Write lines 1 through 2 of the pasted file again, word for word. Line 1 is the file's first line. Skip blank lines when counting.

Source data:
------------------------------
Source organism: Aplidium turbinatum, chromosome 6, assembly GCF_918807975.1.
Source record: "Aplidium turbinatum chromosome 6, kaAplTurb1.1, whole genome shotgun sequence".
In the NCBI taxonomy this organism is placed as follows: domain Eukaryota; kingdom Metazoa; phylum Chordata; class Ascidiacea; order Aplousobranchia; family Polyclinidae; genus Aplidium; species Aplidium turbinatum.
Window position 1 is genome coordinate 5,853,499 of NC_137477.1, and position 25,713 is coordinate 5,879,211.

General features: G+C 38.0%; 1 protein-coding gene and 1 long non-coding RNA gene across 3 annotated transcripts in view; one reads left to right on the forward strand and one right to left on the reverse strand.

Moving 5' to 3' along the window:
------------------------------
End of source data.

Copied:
Source organism: Aplidium turbinatum, chromosome 6, assembly GCF_918807975.1.
Source record: "Aplidium turbinatum chromosome 6, kaAplTurb1.1, whole genome shotgun sequence".